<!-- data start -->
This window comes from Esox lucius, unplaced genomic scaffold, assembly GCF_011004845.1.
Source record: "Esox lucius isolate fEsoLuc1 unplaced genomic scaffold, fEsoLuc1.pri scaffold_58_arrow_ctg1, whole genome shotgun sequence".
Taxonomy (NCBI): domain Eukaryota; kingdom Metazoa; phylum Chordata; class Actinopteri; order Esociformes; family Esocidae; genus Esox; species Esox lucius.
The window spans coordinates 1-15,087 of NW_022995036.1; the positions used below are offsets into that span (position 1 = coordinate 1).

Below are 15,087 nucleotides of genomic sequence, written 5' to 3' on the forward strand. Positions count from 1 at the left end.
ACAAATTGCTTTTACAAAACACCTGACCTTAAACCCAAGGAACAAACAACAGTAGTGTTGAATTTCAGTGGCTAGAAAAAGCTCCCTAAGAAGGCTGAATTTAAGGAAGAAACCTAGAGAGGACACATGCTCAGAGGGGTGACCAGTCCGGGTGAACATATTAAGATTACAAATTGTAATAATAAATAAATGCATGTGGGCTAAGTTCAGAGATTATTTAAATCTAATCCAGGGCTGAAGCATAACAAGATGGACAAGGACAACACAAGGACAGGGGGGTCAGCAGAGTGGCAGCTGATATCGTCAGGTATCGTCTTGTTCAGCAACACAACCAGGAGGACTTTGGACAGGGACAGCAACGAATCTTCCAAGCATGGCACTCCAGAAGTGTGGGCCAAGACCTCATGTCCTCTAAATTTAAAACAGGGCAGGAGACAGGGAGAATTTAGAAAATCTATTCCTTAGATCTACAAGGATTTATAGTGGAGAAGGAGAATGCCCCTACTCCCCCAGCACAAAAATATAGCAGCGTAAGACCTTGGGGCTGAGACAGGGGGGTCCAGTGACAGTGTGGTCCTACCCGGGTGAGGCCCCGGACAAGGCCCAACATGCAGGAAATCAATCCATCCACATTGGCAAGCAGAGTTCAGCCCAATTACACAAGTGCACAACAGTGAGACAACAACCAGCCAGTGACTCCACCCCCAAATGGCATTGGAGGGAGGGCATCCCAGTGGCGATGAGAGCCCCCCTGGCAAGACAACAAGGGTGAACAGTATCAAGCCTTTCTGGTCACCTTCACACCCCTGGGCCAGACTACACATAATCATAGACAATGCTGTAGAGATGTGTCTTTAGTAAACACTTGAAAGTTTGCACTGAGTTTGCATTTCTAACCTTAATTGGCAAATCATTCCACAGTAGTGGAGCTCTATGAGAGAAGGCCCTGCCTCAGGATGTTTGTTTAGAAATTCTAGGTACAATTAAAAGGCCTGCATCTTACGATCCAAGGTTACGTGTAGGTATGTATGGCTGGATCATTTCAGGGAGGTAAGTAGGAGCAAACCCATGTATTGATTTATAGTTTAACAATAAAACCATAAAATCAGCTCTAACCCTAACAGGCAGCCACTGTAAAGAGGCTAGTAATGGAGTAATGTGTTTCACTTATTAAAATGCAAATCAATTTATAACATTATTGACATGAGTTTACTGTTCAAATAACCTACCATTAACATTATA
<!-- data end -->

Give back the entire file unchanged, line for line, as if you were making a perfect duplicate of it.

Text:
This window comes from Esox lucius, unplaced genomic scaffold, assembly GCF_011004845.1.
Source record: "Esox lucius isolate fEsoLuc1 unplaced genomic scaffold, fEsoLuc1.pri scaffold_58_arrow_ctg1, whole genome shotgun sequence".
Taxonomy (NCBI): domain Eukaryota; kingdom Metazoa; phylum Chordata; class Actinopteri; order Esociformes; family Esocidae; genus Esox; species Esox lucius.
The window spans coordinates 1-15,087 of NW_022995036.1; the positions used below are offsets into that span (position 1 = coordinate 1).

Below are 15,087 nucleotides of genomic sequence, written 5' to 3' on the forward strand. Positions count from 1 at the left end.
ACAAATTGCTTTTACAAAACACCTGACCTTAAACCCAAGGAACAAACAACAGTAGTGTTGAATTTCAGTGGCTAGAAAAAGCTCCCTAAGAAGGCTGAATTTAAGGAAGAAACCTAGAGAGGACACATGCTCAGAGGGGTGACCAGTCCGGGTGAACATATTAAGATTACAAATTGTAATAATAAATAAATGCATGTGGGCTAAGTTCAGAGATTATTTAAATCTAATCCAGGGCTGAAGCATAACAAGATGGACAAGGACAACACAAGGACAGGGGGGTCAGCAGAGTGGCAGCTGATATCGTCAGGTATCGTCTTGTTCAGCAACACAACCAGGAGGACTTTGGACAGGGACAGCAACGAATCTTCCAAGCATGGCACTCCAGAAGTGTGGGCCAAGACCTCATGTCCTCTAAATTTAAAACAGGGCAGGAGACAGGGAGAATTTAGAAAATCTATTCCTTAGATCTACAAGGATTTATAGTGGAGAAGGAGAATGCCCCTACTCCCCCAGCACAAAAATATAGCAGCGTAAGACCTTGGGGCTGAGACAGGGGGGTCCAGTGACAGTGTGGTCCTACCCGGGTGAGGCCCCGGACAAGGCCCAACATGCAGGAAATCAATCCATCCACATTGGCAAGCAGAGTTCAGCCCAATTACACAAGTGCACAACAGTGAGACAACAACCAGCCAGTGACTCCACCCCCAAATGGCATTGGAGGGAGGGCATCCCAGTGGCGATGAGAGCCCCCCTGGCAAGACAACAAGGGTGAACAGTATCAAGCCTTTCTGGTCACCTTCACACCCCTGGGCCAGACTACACATAATCATAGACAATGCTGTAGAGATGTGTCTTTAGTAAACACTTGAAAGTTTGCACTGAGTTTGCATTTCTAACCTTAATTGGCAAATCATTCCACAGTAGTGGAGCTCTATGAGAGAAGGCCCTGCCTCAGGATGTTTGTTTAGAAATTCTAGGTACAATTAAAAGGCCTGCATCTTACGATCCAAGGTTACGTGTAGGTATGTATGGCTGGATCATTTCAGGGAGGTAAGTAGGAGCAAACCCATGTATTGATTTATAGTTTAACAATAAAACCATAAAATCAGCTCTAACCCTAACAGGCAGCCACTGTAAAGAGGCTAGTAATGGAGTAATGTGTTTCACTTATTAAAATGCAAATCAATTTATAACATTATTGACATGAGTTTACTGTTCAAATAACCTACCATTAACATTATA